I first met Hendri when he came to interview me about two years ago for an academic assignment. He was then 24, still a student at Lee Kuan Yew School of Public Policy at the National University of Singapore (NUS).
It didn’t take me long to be impressed by Hendri’s intelligence, knowledge and pleasant, engaging personality. At NUS, he took four other minor topics on films and sexuality. He told me he’s been interested in gender and sexuality since he was a teenager and is basically self-taught.
Before Coming Out, in 2013 he had published Lilith’s Bible, his collection of feminist horror short stories. Feminist horror? Yes, you read right.
So given his background, it’s not surprising that Coming Out is an expression of so many things about the author. It’s about his personal journey, his scholarly bent (sic !), his research capability, his literary inclinations, and of course, his passion for the truth and justice.
The book is a very informative and fascinating read. It contains, among others, the history and traditional practice of homosexuality in Indonesia; analysis of the biological basis of homosexuality; discussions of bio-politics and the nation-state and highlights academic debates on homosexuality.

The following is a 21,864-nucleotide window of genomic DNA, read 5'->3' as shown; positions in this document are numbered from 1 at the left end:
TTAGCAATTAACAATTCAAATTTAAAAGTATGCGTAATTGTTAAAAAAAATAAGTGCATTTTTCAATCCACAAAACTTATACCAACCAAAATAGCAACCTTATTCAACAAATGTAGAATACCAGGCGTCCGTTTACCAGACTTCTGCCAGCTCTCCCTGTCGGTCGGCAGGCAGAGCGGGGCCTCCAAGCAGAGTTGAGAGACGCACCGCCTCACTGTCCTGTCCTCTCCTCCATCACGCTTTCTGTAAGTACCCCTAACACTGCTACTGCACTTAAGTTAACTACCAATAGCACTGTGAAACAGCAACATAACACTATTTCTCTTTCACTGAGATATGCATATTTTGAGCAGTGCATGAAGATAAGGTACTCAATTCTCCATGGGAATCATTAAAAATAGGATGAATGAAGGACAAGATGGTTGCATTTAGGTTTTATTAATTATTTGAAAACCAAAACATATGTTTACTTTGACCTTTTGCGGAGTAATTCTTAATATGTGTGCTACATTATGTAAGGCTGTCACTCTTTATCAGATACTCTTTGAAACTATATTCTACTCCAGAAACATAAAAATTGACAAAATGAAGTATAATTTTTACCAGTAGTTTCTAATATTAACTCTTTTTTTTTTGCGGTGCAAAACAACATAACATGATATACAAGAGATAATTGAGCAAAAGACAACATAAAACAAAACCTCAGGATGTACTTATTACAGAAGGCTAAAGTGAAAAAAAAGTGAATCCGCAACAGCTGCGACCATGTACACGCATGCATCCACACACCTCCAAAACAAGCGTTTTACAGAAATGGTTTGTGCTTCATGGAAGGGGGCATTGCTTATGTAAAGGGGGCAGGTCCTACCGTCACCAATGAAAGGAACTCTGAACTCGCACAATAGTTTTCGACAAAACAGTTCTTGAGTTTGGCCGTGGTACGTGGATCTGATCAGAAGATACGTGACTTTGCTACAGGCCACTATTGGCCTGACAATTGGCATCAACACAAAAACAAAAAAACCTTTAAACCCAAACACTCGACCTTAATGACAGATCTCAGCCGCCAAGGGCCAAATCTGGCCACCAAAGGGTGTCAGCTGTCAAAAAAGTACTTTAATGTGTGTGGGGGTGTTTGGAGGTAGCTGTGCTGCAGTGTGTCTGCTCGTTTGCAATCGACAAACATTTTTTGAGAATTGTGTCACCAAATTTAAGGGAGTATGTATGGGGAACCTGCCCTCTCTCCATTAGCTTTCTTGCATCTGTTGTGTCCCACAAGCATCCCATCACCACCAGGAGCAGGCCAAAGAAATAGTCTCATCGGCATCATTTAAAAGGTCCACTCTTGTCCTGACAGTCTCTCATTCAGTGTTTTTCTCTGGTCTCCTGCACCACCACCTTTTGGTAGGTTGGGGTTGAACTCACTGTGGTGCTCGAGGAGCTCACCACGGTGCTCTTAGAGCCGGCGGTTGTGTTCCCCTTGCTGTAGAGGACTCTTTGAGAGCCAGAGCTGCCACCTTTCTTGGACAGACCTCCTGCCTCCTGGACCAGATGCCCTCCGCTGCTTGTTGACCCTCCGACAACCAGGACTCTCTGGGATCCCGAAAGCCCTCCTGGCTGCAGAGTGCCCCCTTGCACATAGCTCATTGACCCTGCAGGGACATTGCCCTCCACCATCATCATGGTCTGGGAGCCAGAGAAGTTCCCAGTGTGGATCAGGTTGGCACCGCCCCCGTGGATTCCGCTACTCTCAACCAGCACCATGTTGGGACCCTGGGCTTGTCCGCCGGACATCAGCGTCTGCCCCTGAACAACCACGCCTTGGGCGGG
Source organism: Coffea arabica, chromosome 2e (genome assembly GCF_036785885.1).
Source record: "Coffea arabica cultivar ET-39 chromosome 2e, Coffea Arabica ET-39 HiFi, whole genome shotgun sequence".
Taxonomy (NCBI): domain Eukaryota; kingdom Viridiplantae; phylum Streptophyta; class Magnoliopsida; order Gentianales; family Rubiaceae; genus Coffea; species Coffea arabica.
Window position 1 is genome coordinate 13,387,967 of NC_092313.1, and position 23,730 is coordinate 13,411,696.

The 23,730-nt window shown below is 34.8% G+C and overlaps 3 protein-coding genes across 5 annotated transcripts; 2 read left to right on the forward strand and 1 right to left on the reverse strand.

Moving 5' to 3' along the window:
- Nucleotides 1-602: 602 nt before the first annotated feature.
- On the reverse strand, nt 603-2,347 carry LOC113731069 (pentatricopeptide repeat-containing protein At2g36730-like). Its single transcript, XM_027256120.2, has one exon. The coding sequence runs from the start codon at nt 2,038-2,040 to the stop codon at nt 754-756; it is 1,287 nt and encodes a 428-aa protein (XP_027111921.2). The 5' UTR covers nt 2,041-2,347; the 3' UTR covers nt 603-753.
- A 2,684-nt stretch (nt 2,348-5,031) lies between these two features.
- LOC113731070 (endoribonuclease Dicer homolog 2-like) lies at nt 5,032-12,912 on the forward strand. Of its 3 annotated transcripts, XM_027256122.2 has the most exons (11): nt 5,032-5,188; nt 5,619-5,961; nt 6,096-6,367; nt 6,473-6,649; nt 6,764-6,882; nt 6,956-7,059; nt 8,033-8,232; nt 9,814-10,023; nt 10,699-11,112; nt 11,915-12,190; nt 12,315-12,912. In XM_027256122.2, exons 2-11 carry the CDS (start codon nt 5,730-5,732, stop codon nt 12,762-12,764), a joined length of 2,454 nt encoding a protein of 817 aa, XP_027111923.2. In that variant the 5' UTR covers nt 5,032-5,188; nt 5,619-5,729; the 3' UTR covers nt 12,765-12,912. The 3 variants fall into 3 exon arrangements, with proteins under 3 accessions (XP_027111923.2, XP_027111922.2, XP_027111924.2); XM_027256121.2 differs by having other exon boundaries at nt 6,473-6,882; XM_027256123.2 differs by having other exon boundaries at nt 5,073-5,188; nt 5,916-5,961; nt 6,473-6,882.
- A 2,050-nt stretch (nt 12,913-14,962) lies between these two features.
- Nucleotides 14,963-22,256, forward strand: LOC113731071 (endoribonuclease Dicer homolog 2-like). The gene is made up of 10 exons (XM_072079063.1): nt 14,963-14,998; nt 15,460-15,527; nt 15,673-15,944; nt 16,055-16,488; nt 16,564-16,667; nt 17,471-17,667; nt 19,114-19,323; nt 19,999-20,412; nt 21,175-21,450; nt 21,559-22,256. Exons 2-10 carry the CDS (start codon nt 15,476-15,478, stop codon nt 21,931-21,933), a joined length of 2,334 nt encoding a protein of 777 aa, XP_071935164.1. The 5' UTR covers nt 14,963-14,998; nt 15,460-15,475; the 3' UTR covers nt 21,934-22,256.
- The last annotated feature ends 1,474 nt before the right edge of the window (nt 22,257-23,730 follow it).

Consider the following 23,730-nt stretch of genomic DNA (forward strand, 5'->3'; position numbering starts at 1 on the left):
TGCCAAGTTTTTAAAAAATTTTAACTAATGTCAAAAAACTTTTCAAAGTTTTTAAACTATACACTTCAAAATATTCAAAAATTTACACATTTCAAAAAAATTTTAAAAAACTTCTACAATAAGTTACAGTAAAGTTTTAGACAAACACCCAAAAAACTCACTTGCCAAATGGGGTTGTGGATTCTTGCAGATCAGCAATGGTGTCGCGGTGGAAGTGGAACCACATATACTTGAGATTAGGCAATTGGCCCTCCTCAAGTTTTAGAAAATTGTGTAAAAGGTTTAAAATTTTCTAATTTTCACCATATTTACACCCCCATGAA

It addresses issues around homosexuality and the military; marriage (both heterosexual and same-sex); homosexuality in Indonesian literature, films and pop culture; and of course, the vexed connection between homosexuality with faith and religion.
Most importantly, Coming Out debunks and deconstructs myths and misconceptions about homosexuality and sexuality in general.
As Hendri points out in his book, historically and universally, homosexuality has been condemned, maligned and misunderstood.
This is strange, given that about 10 percent of people in any given society are gay.
Why is love between two men considered taboo, he asks, but blood, gore and killing are considered entertaining, sellable commodities? Go figure.
Given the ignorance not just of the MUI, but also the general public on LGBT issues, Coming Out should be required reading for everyone, especially MUI members.
What happens if we juxtapose the MUI’s fatwa with Hendri’s book? We see the personification of Indonesia’s past and future. The MUI and their fatwa trigger-happy ways belong to the past; Hendri’s knowledge-packed book, with a big dose of heart and compassion, belongs to Indonesia’s future.
Hendri’s triple-minority status (gay, Christian and ethnic-Chinese) represents Indonesia’s democratic pluralism, while MUI’s restrictive, judgmental, condemning, outdated, ignorant, moralistic way belong to Indonesia’s authoritarian past.
Who would you choose? Hendri or the MUI? It’s a no-brainer, right?
But let’s not forget our friend Kermit. If he wants to be more colorful, then he should join the LGBT Rainbow Coalition, which is not just a celebration of LGBT, but of pluralism, diversity and the human spirit.
But guess what? Indonesia already has its Rainbow Coalition: it’s called Bhinneka Tunggal Ika (Unity in Diversity), our national motto. Hurray! ●